When you are upset because you can’t do something you’ve wanted to do, it might be because that thing has become an idol in your heart.
I said these words one afternoon in response to one of my kids who was frustrated because I had taken away his highly valued time on the computer. We then talked about how idols are not always easy to recognize and that our emotional responses can sometimes be an indicator of what’s going on in our heart.
Idols Specific to Motherhood
John Piper says that “God is most glorified in us when we are most satisfied in him.” We were made to love and worship God. When he isn’t the longing of our heart and the source of our satisfaction, we seek to fill our bellies somewhere else. Instead of filling the God-shaped hole in our heart with enjoyment of him, we fill it with love for things, experiences, desires, and responses from others.
We often think of an idol as a manmade object that a person bows down and worships. An idol is really anything that we love more than God. It consumes our thinking and energies. It’s something that is so central to our life that if we didn’t have it, we would be devastated.
There are unique idols to motherhood. If you are a mother, you may recognize many or all of these:
Affirmation: This idol can include being affirmed by friends and family, and even by strangers, that our children are “so well behaved” or “so talented.” Pride then bubbles up in our heart. And when we don’t get those kinds of responses, or even receive the opposite, we are discouraged and frustrated. We also can seek affirmation through our children; their love for us can become an idol.
Children: Our children in and of themselves can become idols. It can start with even the desire to have children. It can become an all-consuming longing, becoming more important in our life than God. Once we have children, they can become idols when we live for them and always try to make them happy. We can seek to find our fulfillment in and through them. When they don’t respond to us as we expect or fail us in some way, we are devastated.
Success: We want our children to be successful because it is a reflection on us. We may press them endlessly to excel. We may have in our mind an image of what our “perfect family” looks like, and until we have it, we feel like a failure. If our children have limitations in some way, this may shatter our dreams as well.
Control: Being in control of all the details of life is a big idol for many moms. We sanitize little hands, keep them away from other kids with runny noses, and try to plan ahead for any unexpected event. We spend our days trying to orchestrate every detail of our life and our children’s life. But because nothing is actually in our control, we become anxious, worried, and agitated when things don’t go as planned.
These are not the only idols a mother can have. In fact, the options for idol-making are endless. As John Calvin so memorably said, our hearts are idol-making factories. The question is not whether our hearts are manufacturing idols, but which ones.
Toppling Our Idols
I’ve worked with my children on identifying idols by having them cut out words and images of things that a person could love more than God. They glued those images into a heart shape on a drawing of a person I had done. We’ve done this activity a few times because it is helpful for them to see how much we fill our hearts with things other than God. One time, my son drew a frown on his person’s face and said, “He is sad. All these things he loves haven’t made him happy.”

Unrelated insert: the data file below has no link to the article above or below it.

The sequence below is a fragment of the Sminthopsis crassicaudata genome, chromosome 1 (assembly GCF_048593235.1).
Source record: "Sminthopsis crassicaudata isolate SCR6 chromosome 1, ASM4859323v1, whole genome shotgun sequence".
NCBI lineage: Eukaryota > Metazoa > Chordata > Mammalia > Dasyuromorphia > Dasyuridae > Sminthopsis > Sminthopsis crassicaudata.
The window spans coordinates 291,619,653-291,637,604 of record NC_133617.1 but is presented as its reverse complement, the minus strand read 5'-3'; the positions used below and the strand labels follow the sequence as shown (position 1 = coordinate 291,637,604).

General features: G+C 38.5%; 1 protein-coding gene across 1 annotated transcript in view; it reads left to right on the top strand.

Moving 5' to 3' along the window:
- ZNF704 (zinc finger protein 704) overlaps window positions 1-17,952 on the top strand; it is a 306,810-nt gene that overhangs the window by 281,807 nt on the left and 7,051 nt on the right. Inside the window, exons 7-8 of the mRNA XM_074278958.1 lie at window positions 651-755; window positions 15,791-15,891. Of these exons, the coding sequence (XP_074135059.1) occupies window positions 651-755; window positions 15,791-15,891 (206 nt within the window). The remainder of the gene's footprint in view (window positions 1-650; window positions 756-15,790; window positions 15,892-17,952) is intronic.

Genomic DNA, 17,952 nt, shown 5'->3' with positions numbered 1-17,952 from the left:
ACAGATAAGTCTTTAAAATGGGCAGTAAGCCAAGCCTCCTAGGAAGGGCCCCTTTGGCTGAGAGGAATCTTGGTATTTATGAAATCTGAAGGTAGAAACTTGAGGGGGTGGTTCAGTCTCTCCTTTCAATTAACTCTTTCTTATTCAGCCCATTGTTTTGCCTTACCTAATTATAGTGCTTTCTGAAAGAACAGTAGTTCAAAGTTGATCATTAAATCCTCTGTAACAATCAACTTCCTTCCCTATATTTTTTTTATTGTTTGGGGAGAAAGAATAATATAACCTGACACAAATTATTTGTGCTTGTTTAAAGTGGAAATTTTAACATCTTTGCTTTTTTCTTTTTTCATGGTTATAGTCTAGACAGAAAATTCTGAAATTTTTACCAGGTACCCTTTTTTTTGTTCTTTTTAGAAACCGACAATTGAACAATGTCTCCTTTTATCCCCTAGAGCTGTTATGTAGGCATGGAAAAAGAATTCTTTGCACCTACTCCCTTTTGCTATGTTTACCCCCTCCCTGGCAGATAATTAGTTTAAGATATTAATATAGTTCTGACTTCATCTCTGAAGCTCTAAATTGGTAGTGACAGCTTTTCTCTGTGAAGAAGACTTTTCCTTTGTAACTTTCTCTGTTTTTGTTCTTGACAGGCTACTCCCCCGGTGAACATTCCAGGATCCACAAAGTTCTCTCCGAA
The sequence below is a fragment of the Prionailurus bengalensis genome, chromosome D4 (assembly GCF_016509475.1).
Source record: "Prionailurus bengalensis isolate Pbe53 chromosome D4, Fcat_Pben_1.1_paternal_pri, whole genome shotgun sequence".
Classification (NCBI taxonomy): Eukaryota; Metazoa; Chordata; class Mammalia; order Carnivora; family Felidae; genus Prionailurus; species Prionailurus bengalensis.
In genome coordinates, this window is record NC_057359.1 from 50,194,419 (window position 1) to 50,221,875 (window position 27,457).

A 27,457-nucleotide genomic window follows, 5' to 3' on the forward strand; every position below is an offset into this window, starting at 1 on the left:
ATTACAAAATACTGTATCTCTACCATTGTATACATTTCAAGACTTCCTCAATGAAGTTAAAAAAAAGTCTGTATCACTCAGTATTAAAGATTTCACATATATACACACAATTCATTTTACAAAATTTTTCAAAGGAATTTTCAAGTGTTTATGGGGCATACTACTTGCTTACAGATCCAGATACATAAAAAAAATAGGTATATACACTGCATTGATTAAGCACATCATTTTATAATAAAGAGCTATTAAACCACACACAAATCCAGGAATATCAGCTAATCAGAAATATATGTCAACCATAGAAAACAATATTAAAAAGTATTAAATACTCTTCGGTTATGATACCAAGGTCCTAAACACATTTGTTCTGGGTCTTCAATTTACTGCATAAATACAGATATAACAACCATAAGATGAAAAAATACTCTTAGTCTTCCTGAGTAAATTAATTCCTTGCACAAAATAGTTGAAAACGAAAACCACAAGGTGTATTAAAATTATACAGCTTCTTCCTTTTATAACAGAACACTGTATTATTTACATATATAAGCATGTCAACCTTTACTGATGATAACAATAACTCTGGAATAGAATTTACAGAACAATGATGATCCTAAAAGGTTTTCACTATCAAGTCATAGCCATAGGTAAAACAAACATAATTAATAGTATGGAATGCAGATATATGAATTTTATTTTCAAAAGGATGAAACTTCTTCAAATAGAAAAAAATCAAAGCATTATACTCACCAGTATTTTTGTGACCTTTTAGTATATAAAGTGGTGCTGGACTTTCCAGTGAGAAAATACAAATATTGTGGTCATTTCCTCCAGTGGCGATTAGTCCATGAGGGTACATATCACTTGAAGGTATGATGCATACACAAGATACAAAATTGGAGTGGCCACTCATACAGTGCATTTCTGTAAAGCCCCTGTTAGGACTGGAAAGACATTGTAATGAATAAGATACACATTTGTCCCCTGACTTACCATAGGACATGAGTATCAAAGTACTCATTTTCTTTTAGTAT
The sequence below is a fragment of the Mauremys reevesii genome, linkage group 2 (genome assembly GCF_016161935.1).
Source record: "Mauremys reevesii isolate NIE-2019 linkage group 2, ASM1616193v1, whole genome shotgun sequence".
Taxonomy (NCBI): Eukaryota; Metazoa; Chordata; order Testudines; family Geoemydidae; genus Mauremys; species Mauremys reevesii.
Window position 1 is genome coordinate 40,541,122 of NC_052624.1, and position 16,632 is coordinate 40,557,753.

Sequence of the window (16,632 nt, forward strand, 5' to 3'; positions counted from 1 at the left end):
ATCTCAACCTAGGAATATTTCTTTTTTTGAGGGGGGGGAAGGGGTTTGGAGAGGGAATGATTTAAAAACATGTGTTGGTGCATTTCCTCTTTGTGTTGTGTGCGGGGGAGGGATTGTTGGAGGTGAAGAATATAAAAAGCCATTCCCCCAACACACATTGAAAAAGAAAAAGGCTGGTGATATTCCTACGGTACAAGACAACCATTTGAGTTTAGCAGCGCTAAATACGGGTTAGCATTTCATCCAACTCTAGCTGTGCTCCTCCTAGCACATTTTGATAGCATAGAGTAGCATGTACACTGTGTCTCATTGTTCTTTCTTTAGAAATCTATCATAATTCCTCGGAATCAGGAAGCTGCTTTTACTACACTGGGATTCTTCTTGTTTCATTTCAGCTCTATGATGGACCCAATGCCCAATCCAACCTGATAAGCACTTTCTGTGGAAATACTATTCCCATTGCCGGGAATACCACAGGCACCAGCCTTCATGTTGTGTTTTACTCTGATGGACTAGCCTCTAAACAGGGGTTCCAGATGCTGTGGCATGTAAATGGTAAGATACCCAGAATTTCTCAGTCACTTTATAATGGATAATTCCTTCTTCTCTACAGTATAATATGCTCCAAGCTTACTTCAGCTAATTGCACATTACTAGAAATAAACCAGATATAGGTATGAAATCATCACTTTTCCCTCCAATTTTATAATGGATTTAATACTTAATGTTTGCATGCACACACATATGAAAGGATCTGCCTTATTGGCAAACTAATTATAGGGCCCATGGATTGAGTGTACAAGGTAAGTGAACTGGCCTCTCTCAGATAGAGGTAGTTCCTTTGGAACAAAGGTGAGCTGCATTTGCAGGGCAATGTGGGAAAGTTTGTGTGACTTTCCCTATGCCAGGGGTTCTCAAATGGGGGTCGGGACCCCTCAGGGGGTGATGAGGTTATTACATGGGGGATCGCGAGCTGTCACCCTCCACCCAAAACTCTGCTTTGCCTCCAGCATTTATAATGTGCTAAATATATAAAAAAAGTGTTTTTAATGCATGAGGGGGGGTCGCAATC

As moms, finding our own idols can take some effort. Like weeds, they may have twisted themselves around our heart, burrowing down deep into the recesses and crevices. They may have become such a part of our heart that they we have trouble recognizing them.
We have to pray that God would reveal the idols in our heart and help us to see and recognize them. Sometimes it helps to be aware of our emotional responses to the circumstances in our life. How do we react when our children let us down? How do we respond when we don’t receive the affirmation from others that we desire? When God brings an idol to our attention, we have to humbly acknowledge our sin, repent, and turn away from them.
Turning away from our idols doesn’t mean only turning away; we then have to turn toward something else. And that something else is the great Someone: Jesus. As Tim Keller writes in Counterfeit Gods,
Jesus must become more beautiful to your imagination, more attractive to your heart, than your idol. That is what will replace your counterfeit gods. If you uproot the idol and fail to “plant” the love of Christ in its place, the idol will grow back. (172)
We can’t simply try harder to avoid idols. We can’t just resolve to resist them. We have to focus our hearts on Jesus’s person and work. He must be the source of our satisfaction. We aim to desire him above all else. We want to dwell, meditate, and saturate our hearts with the truth of God’s love and grace for us through the shed blood of Christ on our behalf. The more we rest and trust in the gospel, the more our love for Christ grows until it overflows, drowning and washing away the idols in our heart.
Has motherhood revealed idols in your heart? How can love for Christ uproot those idols?
Mom Enough is a short book that explores the daily trials and worries of motherhood from the perspectives of eight women. In the trenches, they have learned (and continue to learn) how to treasure God and depend on his all-sufficient grace.
The paradox of this book is the secret power of godly mothering. Becoming mom enough comes from answering the question, “Are you mom enough?” with a firm “No. But God is God enough.”